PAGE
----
The details of some 2,187 people – soldiers and their families – recorded in the registers of Ballincollig Garrison Chapel have been recovered using the registers of baptisms, marriages and burials between 1810 and 1922 now in the safe custody of the RCB Library. Further research using a variety of additional resources has further unlocked their hidden stories, and the detailed searchable list is now available for a worldwide audience through the Library’s Archive of the Month slot.

It is the First Day of the Month: Back Up Your Genealogy Files

BackUpYourGenealogyFilesIt is the first day of the month. It’s time to back up your genealogy files. Then test your backups!

Actually, you can make backups at any time. However, it is easier and safer if you have a specific schedule. The first day of the month is easy to remember, so I would suggest you back up your genealogy files at least on the first day of every month, if not more often.

Update Regarding the MyHeritage DNA Lab in Houston, Texas

Here is an excerpt from the MyHeritage DNA Blog:

“As many of you know, Houston was recently hit by Hurricane Harvey, which became Tropical Storm Harvey, and has since moved out of Houston. MyHeritage uses the FTDNA lab which is located in Houston. Thankfully, all of the employees who work in the DNA lab are safe. The lab, as well as all the DNA samples, are completely intact. The DNA lab is on the 8th floor of a high-rise office building, which is very high above ground level. Due to its placement, there is no risk of flooding and no risk of rain leakage into the lab.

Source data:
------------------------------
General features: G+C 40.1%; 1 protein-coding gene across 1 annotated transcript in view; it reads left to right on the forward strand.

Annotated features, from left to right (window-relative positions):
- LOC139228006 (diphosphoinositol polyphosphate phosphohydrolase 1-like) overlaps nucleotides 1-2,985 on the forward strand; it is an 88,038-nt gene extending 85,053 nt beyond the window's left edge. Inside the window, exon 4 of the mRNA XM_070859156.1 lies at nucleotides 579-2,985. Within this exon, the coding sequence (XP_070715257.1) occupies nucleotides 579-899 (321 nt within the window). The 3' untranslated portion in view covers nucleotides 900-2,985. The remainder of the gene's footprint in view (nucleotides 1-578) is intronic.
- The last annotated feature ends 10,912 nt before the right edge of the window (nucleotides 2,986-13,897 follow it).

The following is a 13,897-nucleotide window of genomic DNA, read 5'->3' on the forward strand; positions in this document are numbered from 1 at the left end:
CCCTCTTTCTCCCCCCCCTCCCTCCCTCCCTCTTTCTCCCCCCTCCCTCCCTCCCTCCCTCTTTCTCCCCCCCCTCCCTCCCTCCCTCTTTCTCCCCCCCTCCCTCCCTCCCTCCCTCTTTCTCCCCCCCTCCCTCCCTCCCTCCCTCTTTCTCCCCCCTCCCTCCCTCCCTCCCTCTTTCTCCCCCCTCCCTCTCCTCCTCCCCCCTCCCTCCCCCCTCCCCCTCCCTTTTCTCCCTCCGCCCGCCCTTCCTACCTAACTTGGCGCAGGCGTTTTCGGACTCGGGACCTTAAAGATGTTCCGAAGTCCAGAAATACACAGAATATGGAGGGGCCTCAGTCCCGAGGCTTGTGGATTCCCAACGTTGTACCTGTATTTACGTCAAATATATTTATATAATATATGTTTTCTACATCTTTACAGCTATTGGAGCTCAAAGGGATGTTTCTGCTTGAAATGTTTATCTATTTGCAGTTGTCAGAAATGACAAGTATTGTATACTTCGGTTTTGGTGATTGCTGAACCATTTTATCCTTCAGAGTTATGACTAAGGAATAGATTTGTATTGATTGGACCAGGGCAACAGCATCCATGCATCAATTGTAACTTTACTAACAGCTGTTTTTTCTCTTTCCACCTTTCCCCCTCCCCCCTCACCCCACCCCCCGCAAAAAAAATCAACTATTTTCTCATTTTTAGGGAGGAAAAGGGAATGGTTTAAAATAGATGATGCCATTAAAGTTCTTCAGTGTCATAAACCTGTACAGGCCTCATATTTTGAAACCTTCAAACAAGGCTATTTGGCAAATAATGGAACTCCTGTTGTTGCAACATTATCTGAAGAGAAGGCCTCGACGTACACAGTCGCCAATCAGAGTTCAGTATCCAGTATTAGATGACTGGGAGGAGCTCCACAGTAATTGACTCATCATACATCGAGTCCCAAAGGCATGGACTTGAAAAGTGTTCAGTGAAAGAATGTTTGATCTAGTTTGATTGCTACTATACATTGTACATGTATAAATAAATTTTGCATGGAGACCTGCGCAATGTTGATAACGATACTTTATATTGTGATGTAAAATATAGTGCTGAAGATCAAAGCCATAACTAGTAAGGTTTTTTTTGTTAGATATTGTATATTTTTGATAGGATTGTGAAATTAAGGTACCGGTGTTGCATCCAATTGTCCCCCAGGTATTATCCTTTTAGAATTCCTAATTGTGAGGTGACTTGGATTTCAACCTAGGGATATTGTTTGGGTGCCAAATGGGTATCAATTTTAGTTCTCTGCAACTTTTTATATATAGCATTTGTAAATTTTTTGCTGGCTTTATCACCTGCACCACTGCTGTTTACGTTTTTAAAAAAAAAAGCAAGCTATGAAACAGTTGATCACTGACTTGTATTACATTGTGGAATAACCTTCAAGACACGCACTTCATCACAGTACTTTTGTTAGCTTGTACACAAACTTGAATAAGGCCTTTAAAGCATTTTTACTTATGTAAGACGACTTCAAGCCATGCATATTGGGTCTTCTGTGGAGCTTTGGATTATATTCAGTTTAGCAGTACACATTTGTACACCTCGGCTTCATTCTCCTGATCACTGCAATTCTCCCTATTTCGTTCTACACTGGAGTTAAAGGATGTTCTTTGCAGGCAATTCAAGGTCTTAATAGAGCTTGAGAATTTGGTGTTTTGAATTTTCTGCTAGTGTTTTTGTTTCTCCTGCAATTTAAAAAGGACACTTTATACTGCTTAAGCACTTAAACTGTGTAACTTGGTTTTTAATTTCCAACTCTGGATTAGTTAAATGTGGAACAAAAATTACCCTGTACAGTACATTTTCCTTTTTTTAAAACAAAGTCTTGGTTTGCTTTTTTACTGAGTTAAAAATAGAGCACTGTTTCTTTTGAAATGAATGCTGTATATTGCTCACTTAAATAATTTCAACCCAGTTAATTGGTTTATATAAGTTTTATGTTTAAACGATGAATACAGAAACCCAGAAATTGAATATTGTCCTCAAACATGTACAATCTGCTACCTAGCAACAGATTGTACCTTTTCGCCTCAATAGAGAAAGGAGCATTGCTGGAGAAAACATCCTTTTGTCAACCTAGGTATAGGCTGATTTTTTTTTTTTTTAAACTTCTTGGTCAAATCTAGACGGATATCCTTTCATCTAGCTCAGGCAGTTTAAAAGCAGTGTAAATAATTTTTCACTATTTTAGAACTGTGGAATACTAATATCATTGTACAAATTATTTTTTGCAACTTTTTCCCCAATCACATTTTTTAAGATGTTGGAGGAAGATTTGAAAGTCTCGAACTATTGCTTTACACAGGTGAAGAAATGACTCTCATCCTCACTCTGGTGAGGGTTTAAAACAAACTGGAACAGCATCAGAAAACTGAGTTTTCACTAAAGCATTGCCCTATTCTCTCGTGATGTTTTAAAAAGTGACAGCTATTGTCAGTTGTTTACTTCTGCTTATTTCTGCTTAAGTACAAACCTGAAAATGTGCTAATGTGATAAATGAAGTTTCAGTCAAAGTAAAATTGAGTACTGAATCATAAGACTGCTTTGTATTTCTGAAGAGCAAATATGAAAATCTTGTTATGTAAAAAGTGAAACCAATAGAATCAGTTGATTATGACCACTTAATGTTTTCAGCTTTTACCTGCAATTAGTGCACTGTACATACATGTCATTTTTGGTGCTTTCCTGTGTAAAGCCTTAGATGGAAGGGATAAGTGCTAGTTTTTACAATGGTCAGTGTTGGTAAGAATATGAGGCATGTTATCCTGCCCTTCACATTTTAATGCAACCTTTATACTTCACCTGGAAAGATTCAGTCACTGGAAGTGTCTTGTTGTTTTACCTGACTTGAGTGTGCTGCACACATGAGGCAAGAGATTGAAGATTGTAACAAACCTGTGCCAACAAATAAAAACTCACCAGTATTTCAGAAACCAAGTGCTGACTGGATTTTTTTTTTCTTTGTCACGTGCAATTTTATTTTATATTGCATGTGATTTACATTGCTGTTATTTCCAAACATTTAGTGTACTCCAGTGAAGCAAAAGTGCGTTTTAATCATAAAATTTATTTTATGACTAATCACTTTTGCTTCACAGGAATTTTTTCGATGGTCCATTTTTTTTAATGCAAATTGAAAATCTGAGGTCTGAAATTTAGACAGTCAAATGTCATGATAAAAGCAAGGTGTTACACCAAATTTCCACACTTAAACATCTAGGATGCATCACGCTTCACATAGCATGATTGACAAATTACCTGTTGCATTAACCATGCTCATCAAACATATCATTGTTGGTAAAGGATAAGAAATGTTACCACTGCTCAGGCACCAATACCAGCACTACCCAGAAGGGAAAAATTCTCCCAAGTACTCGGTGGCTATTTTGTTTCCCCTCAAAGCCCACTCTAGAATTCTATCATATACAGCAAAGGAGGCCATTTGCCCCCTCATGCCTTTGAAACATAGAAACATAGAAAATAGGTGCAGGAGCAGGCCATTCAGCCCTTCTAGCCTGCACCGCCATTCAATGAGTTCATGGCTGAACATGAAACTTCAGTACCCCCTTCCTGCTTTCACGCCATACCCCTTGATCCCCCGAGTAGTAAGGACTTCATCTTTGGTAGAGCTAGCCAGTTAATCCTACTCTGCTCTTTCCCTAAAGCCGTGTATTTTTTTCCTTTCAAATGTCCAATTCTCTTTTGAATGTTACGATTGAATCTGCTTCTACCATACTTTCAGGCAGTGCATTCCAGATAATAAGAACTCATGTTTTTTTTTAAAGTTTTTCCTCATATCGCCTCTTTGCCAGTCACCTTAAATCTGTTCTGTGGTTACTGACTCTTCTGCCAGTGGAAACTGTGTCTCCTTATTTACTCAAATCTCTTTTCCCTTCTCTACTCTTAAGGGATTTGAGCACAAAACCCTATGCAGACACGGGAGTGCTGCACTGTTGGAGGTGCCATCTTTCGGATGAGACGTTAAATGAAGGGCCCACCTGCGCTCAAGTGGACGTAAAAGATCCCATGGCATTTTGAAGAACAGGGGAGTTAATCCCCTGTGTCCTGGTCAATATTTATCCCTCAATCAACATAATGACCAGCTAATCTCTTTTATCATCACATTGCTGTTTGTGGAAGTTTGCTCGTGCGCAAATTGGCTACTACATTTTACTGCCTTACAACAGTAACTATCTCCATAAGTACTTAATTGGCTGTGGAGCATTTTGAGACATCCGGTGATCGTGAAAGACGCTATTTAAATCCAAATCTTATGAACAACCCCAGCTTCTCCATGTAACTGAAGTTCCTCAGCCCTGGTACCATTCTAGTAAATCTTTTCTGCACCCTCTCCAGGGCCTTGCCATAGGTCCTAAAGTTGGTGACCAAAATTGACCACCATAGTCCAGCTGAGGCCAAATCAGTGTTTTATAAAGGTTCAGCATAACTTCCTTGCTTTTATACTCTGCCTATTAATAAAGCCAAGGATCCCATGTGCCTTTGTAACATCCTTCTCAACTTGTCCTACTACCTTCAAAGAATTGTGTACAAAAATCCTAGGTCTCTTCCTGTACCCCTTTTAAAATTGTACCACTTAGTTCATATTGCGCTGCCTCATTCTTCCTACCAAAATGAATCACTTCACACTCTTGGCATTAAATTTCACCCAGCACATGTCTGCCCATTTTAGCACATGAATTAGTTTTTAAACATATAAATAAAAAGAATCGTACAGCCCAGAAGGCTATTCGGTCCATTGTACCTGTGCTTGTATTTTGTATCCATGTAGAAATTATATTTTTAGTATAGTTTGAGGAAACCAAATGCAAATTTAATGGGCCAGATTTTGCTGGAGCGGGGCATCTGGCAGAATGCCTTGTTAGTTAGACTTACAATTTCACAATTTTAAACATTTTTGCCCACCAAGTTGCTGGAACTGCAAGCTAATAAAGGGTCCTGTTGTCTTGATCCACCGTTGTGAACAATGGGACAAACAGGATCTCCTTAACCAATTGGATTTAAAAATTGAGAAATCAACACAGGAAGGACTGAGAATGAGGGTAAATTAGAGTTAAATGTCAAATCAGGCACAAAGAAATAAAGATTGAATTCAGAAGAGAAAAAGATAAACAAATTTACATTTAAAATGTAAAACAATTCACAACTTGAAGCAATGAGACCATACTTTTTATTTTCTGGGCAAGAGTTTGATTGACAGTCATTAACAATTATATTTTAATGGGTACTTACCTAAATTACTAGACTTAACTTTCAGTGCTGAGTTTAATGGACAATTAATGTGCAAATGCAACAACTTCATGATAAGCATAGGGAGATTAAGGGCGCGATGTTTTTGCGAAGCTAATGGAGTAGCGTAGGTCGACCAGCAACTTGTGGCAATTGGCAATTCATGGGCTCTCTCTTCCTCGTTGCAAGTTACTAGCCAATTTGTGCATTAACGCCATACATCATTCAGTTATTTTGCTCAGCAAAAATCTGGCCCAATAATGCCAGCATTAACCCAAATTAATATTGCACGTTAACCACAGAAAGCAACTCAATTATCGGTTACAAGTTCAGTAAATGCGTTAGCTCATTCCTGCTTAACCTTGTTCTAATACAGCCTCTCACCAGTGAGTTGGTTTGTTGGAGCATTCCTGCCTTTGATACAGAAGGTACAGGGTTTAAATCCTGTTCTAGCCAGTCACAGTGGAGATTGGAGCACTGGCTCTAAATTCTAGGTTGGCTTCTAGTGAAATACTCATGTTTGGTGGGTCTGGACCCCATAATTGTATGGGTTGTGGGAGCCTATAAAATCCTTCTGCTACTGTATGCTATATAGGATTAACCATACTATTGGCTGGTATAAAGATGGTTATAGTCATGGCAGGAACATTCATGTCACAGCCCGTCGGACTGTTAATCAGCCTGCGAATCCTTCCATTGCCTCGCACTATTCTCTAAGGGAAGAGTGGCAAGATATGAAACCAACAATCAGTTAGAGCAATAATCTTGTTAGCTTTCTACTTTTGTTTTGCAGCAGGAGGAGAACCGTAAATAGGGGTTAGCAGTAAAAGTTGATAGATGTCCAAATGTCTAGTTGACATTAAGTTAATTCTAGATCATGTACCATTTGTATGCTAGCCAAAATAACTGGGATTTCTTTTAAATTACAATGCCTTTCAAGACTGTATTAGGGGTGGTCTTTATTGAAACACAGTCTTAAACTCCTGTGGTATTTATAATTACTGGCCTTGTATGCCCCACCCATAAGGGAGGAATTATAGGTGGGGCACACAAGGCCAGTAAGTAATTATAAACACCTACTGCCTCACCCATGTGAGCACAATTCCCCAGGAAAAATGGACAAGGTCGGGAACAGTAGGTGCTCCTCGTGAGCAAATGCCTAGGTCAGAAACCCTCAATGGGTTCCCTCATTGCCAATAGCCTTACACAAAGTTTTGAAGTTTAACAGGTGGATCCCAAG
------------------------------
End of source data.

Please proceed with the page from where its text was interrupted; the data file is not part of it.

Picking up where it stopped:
Find your U.K. Naval Ancestor with help from Forces War Records

The following announcement was written by Forces War Records

Forces War Records, the specialist genealogy website, now holds over 10 million military individuals’ records, 1000s of which are Naval. In remembrance of all Naval heroes on Merchant Navy Day, we’d like to help you to find your Naval ancestor today.

We have 1000s of Naval records for you to search (including exclusive collections) which may hold the information you’ve been looking for. There’s 1000s of original publications and articles within our online Archive, and military specialists on tap to help you overcome genealogy brick walls, and find your ancestor.

(+) The Easy Way of Finding Genealogy Books, Maps, e-Books, Periodicals, and Much More

The following is a Plus Edition article written by and copyright by Dick Eastman. 

Today’s online resources offer access to information that was undreamed of only a couple of decades ago. For a century or more, each library has maintained a catalog that provides an index to its holdings. In order to determine if a particular library had information of interest, individuals have always needed to visit the library in person to look through the thousands of index cards, typically arranged in alphabetical order by title, topic, and author’s name. That was expensive, especially if it was not a local library. Travel to a library hundreds of miles away, perhaps thousands of miles, simply is not practical for most people.

A few libraries did offer “look up by mail” services. That is, you could write a letter to the library staff and ask them to look in the library’s card catalog for you. Look up by mail has always been slow and somewhat expensive. The person making the request typically has to supply a self-addressed, stamped envelope for the reply. The expenses of two-way postage plus purchase of envelopes can add up quickly when sending requests to hundred of libraries!